This book is ideal for individuals or for group trainings on self-care. If your agency is interested in buying it in bulk for training or other purposes, please contact me.
...a caring and useful resource for helping professionals concerned about burnout, stress, staff turnover, and wellness.... By focusing on insights and reflections and providing resources and strategies, The A-to-Z Self-Care Handbook is a practical guide and an empowering book.
DR. BARBARA W. SHANK, Ph.D., MSW, Dean and Professor, School of Social Work, University of St. Thomas, St. Catherine University, Chair, Board of Directors, Council on Social Work Education
...well-researched and practice-based book that offers instructions, insights, and recommendations on incorporating self-care that can guide a person’s practice in helping others.
Paula Lopez/

What does a life in social work look like? You might look at it as a series of “sideways” stories! “If life were black and white, we’d have no need for social work.” Read Ogden Rogers’ collection, Beginnings, Middles, & Ends: Sideways Stories on the Art & Soul of Social Work.
Available on (print and Kindle), Google Play (e-book), directly from the publisher, and other bookstores.
Do you know a social worker or social work student who loves to read? This book is a welcome retreat from academic textbooks.
Beginnings, Middles, and Ends by Ogden W. Rogers is a thought-provoking book about the evolution of the author's career in the field of social work. The real-life stories are whimsical as well as enlightening. You follow the yellow brick road of a social work career and feel the passion and dedication that is required of those who are engaged in the social work profession.... A great read for anyone entering the profession, or if you are involved and feel your passion flickering, this book will surely re-ignite your love. --Mildred Mit Joyner, MSW, LCSW, Emerita Director and Professor of Social Work, West Chester University of Pennsylvania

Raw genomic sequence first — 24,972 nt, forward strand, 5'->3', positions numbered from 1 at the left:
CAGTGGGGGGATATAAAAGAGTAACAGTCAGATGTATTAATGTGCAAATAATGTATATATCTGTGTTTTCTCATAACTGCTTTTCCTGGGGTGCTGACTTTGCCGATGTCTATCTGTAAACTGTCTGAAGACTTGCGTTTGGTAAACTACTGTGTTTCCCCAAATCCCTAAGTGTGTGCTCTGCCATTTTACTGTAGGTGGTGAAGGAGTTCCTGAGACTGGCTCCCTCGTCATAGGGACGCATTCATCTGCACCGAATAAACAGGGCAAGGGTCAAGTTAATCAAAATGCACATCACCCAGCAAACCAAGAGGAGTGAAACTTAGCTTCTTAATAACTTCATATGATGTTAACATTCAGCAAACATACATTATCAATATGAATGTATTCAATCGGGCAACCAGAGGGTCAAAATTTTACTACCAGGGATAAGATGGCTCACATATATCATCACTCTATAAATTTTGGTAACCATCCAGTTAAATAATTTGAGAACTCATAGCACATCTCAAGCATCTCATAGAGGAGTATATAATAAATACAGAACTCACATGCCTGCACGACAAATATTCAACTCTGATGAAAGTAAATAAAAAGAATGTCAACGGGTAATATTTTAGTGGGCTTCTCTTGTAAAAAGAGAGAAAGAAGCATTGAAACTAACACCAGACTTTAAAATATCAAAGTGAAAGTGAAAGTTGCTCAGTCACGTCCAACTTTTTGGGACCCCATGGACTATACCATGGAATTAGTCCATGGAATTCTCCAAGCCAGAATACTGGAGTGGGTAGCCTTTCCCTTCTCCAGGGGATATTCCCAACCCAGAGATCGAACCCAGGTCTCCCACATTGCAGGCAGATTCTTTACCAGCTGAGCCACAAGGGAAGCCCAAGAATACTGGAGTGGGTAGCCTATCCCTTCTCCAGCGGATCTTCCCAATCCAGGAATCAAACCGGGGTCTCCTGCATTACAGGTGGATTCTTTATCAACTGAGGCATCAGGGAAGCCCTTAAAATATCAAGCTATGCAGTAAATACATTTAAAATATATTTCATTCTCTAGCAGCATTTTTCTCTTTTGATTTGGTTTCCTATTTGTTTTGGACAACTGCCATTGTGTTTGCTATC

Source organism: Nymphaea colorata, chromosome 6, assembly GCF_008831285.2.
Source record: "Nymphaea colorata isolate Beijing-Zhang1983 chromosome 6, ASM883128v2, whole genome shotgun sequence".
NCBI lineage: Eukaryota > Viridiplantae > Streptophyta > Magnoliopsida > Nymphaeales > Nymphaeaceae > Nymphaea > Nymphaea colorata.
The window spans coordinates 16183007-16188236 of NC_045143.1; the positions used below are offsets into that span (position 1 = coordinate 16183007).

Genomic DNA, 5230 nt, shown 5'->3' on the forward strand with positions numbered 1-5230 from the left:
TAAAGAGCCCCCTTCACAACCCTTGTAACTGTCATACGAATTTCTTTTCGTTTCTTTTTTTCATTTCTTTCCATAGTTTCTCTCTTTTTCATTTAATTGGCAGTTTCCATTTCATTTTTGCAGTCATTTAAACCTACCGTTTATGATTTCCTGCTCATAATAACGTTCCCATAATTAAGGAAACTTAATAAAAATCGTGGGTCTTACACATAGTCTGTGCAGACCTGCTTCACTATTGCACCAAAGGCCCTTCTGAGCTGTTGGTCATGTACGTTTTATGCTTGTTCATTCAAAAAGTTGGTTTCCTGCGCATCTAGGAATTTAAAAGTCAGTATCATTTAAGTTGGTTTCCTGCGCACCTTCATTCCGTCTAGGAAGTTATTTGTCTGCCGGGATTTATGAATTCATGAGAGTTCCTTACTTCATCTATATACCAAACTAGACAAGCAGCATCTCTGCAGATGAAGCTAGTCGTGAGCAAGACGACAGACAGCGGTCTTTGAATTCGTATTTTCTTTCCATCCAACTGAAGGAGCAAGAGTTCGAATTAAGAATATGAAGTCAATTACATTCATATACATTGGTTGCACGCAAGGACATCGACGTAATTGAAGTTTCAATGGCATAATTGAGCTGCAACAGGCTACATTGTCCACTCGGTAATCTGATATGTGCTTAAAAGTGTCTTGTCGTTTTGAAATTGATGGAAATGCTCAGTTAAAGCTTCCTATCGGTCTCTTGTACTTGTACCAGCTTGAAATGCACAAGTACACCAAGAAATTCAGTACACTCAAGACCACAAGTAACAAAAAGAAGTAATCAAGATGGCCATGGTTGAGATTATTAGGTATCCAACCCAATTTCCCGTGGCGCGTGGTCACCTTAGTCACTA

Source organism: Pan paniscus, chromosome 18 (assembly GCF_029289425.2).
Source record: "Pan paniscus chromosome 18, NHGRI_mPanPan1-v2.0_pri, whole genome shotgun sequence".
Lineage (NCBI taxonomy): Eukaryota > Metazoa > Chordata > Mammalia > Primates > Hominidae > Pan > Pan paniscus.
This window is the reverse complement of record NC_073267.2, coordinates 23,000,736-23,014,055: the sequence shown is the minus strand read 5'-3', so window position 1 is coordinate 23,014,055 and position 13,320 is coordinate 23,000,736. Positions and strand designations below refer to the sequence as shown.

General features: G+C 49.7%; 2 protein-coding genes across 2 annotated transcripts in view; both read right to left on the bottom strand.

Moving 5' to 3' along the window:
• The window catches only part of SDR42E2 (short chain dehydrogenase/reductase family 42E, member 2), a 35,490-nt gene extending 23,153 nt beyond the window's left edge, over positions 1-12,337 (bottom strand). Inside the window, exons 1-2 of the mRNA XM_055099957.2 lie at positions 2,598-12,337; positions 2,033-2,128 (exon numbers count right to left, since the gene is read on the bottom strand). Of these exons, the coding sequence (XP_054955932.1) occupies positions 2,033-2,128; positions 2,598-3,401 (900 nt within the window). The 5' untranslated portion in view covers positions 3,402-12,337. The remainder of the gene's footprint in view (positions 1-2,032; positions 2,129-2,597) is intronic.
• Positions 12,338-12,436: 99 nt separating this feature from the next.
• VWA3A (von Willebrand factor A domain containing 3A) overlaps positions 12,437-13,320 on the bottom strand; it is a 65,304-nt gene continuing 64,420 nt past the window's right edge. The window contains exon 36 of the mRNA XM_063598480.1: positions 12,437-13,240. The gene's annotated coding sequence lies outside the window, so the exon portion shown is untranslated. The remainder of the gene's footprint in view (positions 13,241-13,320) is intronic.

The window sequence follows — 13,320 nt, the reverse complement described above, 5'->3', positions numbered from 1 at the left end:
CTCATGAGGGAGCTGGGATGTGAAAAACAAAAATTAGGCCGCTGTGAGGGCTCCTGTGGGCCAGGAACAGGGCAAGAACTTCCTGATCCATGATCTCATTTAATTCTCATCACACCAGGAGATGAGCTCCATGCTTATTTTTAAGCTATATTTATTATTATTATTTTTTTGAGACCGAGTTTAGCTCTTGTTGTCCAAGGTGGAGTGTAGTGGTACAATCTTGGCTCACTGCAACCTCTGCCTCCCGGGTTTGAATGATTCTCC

Real World Clinical Social Work: Find Your Voice and Find Your Way
A ground-breaking book by Dr. Danna Bodenheimer, LCSW, from The New Social Worker Press
ISBN: 978-1-929109-50-0
223 pages
Available now at:
"Danna Bodenheimer has written an insider’s guide to clinical social work that doesn’t make the reader feel like an outsider. This book is the clinical supervisor you always wanted to have: brilliant yet approachable, professional yet personal, grounded and practical, yet steeped in theory, and challenging you to dig deeper." Jonathan B. Singer, Ph.D., LCSW, Associate Professor of Social Work, Loyola University Chicago, Founder and Host, Social Work Podcast

Advertise With Us
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News & Resources
Hope for the Warriors Awarded Grant to Support Master of Social Work Internship Program and Staff Capacity-Building

SPRINGFIELD, Va. (March 29, 2017) – Hope For The Warriors has been awarded a three-year grant from Altria Group, Inc., to provide major support of its Master of Social Work (MSW) Internship Program. In addition, the grant will support staff capacity-building and leadership development activities.

Hope For The Warriors is a national nonprofit dedicated to restoring a sense of self, family, and hope for veterans, service members, and military families.